The remnants of what was Tropical Storm Bill are now churning into Oklahoma and Arkansas. This weather event signals a big change in the type of natural disaster the state has had to prepare for. That change could have major financial implications for the state.
Video images streaming into the state EOC Wednesday morning continued to be monitored by a large team of emergency coordinators. Tropical Storm Bill made landfall Tuesday near Port Lavaca and as it slowly spun north toward the red river, state EMA Director Chief Nim Kidd said he was not ready to throttle things back.
"I still think we have another two days worth of this," said Chief Kidd.
That warning was the focus of the mid morning briefing given to Governor Greg Abbott. A warning the Governor later shared when he spoke to the media.
"The message is, this event is not over, there will be a lot of rainfall that could still come, there could be some potential tornados," said Governor Abbott.
Governor Abbott went on to say he is pleased with how the state prepared and then responded to the tropical storm.
"This is not our first Rodeo, Texas has been down this pathway before and we will be prepared."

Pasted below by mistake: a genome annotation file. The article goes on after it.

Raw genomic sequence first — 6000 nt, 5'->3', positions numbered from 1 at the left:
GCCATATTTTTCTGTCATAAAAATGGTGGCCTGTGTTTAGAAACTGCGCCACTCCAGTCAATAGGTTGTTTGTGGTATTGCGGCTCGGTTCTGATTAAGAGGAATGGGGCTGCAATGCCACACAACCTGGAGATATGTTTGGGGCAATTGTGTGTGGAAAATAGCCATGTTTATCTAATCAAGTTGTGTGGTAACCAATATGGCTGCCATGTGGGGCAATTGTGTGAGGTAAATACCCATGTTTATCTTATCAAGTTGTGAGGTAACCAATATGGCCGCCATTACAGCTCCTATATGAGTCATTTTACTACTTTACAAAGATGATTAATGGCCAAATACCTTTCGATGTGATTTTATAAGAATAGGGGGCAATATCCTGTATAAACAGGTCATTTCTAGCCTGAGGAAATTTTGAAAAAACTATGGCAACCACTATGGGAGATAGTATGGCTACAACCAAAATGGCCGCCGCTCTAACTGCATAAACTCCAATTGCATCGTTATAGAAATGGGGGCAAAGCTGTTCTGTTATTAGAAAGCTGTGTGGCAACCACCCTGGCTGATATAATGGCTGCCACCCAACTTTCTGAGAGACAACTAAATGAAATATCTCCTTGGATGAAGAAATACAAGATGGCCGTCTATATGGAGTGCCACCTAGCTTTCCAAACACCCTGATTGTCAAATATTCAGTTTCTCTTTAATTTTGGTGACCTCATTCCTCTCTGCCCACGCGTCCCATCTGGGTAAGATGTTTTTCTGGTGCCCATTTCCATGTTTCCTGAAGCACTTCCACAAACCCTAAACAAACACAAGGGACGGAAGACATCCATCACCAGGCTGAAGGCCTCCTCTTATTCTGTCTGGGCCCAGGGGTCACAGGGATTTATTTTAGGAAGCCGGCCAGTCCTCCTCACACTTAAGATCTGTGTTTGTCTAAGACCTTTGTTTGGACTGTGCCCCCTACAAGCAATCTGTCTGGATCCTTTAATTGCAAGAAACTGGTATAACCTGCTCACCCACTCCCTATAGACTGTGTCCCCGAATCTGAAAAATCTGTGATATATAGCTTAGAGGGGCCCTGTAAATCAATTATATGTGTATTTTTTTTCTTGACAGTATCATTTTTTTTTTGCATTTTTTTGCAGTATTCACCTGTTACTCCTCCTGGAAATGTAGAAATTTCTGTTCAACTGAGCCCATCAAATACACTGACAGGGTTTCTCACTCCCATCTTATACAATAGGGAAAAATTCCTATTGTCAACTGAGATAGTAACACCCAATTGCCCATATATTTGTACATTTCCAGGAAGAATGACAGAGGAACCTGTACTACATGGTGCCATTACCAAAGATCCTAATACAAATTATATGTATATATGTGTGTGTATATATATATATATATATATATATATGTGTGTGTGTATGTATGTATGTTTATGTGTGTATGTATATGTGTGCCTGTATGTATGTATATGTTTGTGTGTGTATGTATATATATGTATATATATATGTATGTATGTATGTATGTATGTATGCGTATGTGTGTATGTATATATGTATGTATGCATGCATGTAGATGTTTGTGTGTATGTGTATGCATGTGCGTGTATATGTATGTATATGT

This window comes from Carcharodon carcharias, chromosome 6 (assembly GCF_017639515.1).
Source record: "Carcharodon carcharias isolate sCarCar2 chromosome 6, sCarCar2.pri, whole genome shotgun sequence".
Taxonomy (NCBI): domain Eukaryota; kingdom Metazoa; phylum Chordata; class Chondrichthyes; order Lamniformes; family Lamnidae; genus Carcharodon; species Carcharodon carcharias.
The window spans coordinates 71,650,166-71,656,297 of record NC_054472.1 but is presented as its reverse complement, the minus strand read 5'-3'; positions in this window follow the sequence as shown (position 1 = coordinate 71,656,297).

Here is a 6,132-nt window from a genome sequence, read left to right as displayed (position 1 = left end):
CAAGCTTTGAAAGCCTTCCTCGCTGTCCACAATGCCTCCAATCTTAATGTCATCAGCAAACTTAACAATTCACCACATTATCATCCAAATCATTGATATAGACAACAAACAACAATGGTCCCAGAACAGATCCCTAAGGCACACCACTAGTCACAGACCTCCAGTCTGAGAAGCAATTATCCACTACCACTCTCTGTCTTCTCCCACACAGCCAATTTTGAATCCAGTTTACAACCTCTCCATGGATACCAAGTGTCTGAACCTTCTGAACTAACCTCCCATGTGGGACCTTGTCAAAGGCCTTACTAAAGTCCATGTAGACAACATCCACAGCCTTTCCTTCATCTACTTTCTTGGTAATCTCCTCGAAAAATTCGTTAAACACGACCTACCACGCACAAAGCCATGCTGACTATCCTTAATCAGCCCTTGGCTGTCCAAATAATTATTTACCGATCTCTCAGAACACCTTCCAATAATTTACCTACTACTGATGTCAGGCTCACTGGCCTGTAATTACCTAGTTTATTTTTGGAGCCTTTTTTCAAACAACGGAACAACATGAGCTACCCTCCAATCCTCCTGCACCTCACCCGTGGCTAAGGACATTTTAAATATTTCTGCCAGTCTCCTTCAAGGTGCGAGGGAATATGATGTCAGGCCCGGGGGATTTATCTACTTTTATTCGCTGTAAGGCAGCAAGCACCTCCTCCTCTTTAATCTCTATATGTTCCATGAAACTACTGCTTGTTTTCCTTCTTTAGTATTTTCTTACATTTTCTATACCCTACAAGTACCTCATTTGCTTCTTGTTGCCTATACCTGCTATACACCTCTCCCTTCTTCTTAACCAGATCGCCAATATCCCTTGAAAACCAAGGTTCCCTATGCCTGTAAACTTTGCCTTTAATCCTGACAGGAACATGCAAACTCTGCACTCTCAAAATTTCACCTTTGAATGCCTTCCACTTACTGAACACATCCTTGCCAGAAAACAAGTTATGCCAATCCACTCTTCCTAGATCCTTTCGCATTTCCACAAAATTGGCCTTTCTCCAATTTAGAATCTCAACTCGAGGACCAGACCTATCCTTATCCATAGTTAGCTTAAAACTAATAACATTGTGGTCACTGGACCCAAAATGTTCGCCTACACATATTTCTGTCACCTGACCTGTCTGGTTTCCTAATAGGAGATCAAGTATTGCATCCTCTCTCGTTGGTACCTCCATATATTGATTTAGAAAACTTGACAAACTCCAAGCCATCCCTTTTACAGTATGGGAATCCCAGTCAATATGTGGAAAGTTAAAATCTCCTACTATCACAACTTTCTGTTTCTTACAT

Before this wet weather pattern arrived, state officials were actually more focused on the fire threat. The Bastrop Complex Fire, in 2011, set the tone. It caused more than $300-million in damage and is considered to be the most destructive fire in state history. As part of the recovery effort - state lawmakers made several emergency expenditures. A busy hurricane season could force state lawmakers to make similar adjustments in the budget that was approved last month.
"We do have flexibility at the legislative level, through the Legislative Budget Board, to allocate contingency funds, I think we are in good shape financially, if it got so bad that we had to have a Special Session, for example, there is money in the Rainy Day Fund, that could handle some of these issues as well, but I dont anticipate that being a problem," said State Rep. Tony Dale ( R ) Cedar Park.
That doesn't mean its not going to be costly. The preliminary damage assessment just in from TX DOT since the floods in May is currently around $30-million. The current budget of the Rainy Day Fund is at $8.5 billion.